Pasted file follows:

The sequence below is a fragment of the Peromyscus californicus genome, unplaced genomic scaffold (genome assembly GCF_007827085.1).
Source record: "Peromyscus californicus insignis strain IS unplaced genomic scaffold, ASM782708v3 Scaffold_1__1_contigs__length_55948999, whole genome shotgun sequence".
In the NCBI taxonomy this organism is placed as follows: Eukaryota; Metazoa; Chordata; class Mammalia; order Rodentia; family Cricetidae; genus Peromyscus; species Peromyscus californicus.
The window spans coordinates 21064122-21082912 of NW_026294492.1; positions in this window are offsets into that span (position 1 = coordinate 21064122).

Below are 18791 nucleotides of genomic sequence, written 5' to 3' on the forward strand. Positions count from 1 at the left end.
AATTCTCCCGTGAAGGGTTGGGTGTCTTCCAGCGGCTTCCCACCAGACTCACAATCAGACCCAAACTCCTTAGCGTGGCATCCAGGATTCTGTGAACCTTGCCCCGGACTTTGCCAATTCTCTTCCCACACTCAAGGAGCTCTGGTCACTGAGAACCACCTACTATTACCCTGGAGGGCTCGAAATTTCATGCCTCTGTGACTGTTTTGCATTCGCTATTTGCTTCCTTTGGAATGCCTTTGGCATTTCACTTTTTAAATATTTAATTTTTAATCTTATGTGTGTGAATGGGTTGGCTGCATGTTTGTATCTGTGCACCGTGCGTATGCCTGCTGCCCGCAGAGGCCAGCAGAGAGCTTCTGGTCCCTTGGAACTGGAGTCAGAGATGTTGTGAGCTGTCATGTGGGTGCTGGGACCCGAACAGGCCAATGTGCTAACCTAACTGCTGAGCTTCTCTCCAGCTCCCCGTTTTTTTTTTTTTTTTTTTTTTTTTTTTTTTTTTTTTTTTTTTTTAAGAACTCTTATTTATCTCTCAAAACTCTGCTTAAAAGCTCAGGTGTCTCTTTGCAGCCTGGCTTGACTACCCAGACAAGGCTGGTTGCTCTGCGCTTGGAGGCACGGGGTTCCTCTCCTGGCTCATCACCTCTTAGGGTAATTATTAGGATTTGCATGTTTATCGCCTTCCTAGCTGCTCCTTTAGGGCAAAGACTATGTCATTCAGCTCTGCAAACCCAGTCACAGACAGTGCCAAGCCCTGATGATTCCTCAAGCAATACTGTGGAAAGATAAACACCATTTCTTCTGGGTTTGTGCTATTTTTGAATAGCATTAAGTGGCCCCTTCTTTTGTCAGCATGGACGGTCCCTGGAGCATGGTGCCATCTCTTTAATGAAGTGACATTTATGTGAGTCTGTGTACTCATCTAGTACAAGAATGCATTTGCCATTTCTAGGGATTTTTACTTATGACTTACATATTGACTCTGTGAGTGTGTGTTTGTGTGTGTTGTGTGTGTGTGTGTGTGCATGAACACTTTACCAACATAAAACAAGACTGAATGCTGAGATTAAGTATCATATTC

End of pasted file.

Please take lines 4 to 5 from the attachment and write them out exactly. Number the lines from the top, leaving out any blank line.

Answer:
The window spans coordinates 21064122-21082912 of NW_026294492.1; positions in this window are offsets into that span (position 1 = coordinate 21064122).

Below are 18791 nucleotides of genomic sequence, written 5' to 3' on the forward strand. Positions count from 1 at the left end.